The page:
Seems crazy to take an already busy life and stuff it to overflowing with a project so big that it encompasses writing a novel in a month. Seriously, who is crazy enough to do that? And who has time for it anyway?

As it turns out, there are thousands of people who are crazy enough, and likely, not nearly that many have the time for it. Only crazy people do that, right? Stephen King, Anne Rice, Marissa Meyer, Chuck Wendig, Arthur Conan Doyle. Surely, they are all crazy. Perhaps, but they are all known for having written novels in less than a month.

For National Novel Writing Month, which NaNoWriMo stands for, 50,000 words in the 30 days of November is the goal. It’s lofty: 1,667 words per day. For perspective, newspaper features are usually 1,500-1,800. It’s probably a comfortable chapter in a children’s book. When I freelanced, I wrote one or maybe two per week. Many writers write 500 words per hour. Many writers write 2,000 words per hour. When it comes to writing, and all creative endeavors really, comparison kills imagination and joy.

Just picked up reading glasses a year after having Lasik. So much computer time makes my eyes burn. My other life-saver when it comes to writing: Gum. Ideas come easier when my jaw is moving, but my hips don’t take in quite so many calories as they would if it were skittles or chocolate chips or even almonds.

So anyway, here I am, November 7, with actually a 10-day writing streak. Because October is Preptober. I prepped for NaNoWriMo by practicing writing. 

This summer, I worked on my blog and my novel during two two-hour sessions per week. I pumped out one or two blog posts most weeks and 500-1,000 words on my novel. I made significant progress on my story because I structured time and made writing a priority.

And that right there is the whole brilliant spark of NaNoWriMo. The key to a successful career, whether it is writing, painting, glasswork, accounting, auto mechanics, is the day-in, day-out, get up and work on your craft. It’s easy for writing and artistic pursuits to be pushed to the side as hobbies, even though they are lifelines for many people and valuable in their own right as they bring beauty and understanding to the world. Yet, it is the “More Serious,” “Financially Responsible” pursuits that understandably are made a priority. How many more people would be more satisfied with their lives, more content, perhaps more healed, if they made space and time to regularly work on their craft?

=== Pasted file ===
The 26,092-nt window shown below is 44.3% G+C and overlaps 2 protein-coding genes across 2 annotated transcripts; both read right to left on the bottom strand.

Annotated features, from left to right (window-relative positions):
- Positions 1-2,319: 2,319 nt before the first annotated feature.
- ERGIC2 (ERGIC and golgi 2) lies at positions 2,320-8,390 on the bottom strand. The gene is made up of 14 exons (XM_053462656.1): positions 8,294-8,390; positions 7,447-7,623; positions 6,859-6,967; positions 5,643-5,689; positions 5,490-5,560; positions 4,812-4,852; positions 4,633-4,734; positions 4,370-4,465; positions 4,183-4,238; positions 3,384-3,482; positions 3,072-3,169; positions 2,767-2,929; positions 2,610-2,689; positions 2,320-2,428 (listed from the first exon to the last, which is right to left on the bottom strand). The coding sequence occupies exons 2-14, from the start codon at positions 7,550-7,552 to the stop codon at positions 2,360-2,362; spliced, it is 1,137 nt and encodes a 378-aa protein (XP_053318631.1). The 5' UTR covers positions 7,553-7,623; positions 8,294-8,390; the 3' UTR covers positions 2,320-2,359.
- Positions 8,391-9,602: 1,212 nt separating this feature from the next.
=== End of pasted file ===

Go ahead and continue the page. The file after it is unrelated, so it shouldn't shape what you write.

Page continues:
For me, I’ve been writing since I was little. I seldom am without my pen and notebooks. I’ve worked on a computer professionally on and off for almost 25 years. I wrote a novel without an ending for NaNoWriMo 2014, then I let life intrude and didn’t write except in my journals until last fall. With the prompting and urging of a couple friends, I pulled out that novel, saw that it was an excellent start, but also realized that I had four other concepts that I wanted to work on first. 

So here I am. I started October with less than 50,000 words on my novel, worried about creating a monster of a book. An editing friend suggest thinking about it in terms of a trilogy, and I’ve leapt on that idea. So I spend October training myself to write longer and more frequently, working up to daily writing sprints, because the best way to eat an elephant is one bite at a time. 

I’ve made it a personal goal to write 2,000 words per day every day for November. I’ve written every day. Most days I’ve come close. Two days I approached 2,500 words. I’ve made significant progress on my story because I now think about it every day and brainstorm scene ideas regularly. With that regularity, the writing is coming easier. I now can see that I will definitely finish this first novel and start the second one by Christmas.

So while I struggle with NaNoWriMo, because just like everyone else, I don’t wanna go to work every day, because writing is work, and sometimes the words don’t flow, I’m at least showing up. Putting my seat in the chair. My fingers on the keyboard. And that is success.

So here’s to you NaNoWriMo2019, and a huge thank you to all the organizers and support staff that keep it rolling.

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